How Language Shapes Our Perception of Colours
Differences in language may shape our experience of seeing colours, creating a unique reality for different language speakers.
English has eleven basic colours, such as red, orange and green. However, Hanuno, spoken in the Philippines, has only four basic colours whereas Pirahã, a language spoken by an Amazonian tribe, reportedly has no words for colours and instead uses comparisons to describe the colour of an object.
In Welsh, there are no words that correspond to green, blue, grey or brown as in English. It uses different words including one that covers parts of green, parts of grey and one for the whole of blue that overlaps into green and grey.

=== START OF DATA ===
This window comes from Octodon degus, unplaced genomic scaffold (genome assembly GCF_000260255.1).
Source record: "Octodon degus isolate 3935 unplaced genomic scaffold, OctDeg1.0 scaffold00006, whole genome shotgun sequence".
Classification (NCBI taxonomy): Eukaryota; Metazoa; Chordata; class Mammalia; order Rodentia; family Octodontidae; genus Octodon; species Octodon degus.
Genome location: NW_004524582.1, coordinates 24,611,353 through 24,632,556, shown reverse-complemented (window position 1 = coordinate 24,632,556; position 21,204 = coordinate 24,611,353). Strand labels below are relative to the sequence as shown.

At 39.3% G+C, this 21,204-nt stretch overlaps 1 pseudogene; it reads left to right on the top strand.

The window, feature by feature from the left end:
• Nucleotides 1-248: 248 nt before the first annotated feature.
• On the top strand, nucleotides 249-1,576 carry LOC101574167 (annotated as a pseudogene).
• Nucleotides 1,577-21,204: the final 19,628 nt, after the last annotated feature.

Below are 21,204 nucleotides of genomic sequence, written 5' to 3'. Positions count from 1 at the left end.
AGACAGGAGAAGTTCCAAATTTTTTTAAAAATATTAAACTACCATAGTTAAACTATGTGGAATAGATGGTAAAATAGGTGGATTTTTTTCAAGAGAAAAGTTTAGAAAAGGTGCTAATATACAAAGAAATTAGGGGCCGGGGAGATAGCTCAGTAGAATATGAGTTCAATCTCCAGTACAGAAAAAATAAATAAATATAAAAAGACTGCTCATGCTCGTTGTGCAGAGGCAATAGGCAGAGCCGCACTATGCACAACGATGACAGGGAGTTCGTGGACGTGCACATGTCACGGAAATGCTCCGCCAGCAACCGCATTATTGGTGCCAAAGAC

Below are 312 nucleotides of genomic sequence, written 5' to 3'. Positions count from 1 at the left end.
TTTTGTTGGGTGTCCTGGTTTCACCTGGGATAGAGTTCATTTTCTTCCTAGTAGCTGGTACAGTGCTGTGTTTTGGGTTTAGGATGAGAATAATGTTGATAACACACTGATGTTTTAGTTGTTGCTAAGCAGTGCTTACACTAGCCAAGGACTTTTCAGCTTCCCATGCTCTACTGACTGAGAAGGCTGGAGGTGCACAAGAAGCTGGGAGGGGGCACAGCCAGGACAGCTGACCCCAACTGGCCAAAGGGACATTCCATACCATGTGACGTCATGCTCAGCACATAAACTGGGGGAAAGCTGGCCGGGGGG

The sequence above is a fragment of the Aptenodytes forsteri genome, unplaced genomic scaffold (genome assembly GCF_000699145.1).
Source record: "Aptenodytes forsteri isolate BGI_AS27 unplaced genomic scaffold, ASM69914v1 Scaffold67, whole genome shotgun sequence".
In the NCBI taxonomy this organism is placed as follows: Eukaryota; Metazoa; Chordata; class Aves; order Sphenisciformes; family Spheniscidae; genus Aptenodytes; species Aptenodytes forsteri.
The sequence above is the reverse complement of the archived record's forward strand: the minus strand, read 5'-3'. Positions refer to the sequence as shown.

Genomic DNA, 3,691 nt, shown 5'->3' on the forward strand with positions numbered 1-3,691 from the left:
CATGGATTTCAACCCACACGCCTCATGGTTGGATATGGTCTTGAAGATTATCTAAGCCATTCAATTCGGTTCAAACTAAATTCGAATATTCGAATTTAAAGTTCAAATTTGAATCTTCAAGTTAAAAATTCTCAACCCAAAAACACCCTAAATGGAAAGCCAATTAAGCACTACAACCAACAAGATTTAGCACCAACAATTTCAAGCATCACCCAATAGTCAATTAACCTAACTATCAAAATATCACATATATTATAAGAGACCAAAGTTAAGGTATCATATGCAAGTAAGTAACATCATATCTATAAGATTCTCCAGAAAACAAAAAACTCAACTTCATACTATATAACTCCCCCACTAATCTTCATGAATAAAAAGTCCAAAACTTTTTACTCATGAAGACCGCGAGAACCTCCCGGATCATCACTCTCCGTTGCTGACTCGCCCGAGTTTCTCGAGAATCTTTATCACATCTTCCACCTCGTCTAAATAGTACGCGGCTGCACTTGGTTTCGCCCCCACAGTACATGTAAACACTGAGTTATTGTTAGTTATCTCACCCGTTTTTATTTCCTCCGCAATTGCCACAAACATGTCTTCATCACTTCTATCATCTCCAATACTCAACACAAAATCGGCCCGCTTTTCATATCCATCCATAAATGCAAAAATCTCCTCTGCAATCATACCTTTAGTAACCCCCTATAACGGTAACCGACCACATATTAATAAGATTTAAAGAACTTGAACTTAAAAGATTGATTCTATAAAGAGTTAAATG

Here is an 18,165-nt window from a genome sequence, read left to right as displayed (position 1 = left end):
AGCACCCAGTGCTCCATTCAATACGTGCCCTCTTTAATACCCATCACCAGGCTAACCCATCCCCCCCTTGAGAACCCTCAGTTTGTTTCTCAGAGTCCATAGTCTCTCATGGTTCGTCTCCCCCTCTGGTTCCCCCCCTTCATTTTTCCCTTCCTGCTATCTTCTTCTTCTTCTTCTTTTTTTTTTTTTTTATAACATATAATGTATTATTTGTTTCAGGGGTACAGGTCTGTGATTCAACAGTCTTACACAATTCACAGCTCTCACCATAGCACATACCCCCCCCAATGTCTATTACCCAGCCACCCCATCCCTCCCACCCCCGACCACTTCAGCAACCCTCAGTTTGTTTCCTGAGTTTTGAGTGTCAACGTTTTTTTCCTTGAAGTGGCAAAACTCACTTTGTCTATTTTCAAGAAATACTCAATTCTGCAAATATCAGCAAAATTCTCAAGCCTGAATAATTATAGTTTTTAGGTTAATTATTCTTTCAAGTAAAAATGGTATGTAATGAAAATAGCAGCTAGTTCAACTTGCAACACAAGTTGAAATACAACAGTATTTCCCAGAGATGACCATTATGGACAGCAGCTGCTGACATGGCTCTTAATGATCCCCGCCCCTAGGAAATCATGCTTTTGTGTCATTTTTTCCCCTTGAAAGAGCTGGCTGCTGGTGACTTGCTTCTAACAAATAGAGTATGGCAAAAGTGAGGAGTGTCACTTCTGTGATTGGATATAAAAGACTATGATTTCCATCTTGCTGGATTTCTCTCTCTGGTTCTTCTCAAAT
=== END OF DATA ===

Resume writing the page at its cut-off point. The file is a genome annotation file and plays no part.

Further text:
#Hungarian has two words for the English red, whereas #Navajo Indians in #North America have a single word for blue and green, yet two words for black. In #Greek, #Italian and #Russian, there exist two words for blue that corresponds to light and dark blue and are perceived as separate colours.
In English there is a distinction between red and pink, which is not considered in some other languages such as #Chinese. In #Tswana, like #Vietnamese and #Pashto, there is just one word for blue and green, making the listener depend on the context to know which shade the speaker is referring to.